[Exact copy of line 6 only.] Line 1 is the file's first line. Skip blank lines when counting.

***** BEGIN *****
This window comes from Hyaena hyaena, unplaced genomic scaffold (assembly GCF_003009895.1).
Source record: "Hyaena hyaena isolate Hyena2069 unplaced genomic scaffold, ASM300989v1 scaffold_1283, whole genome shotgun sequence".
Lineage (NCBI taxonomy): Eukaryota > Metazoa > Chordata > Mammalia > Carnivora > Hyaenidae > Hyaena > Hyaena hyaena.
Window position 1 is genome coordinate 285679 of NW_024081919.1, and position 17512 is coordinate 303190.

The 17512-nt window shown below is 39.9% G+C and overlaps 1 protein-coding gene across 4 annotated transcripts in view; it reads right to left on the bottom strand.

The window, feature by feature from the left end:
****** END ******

The window, feature by feature from the left end: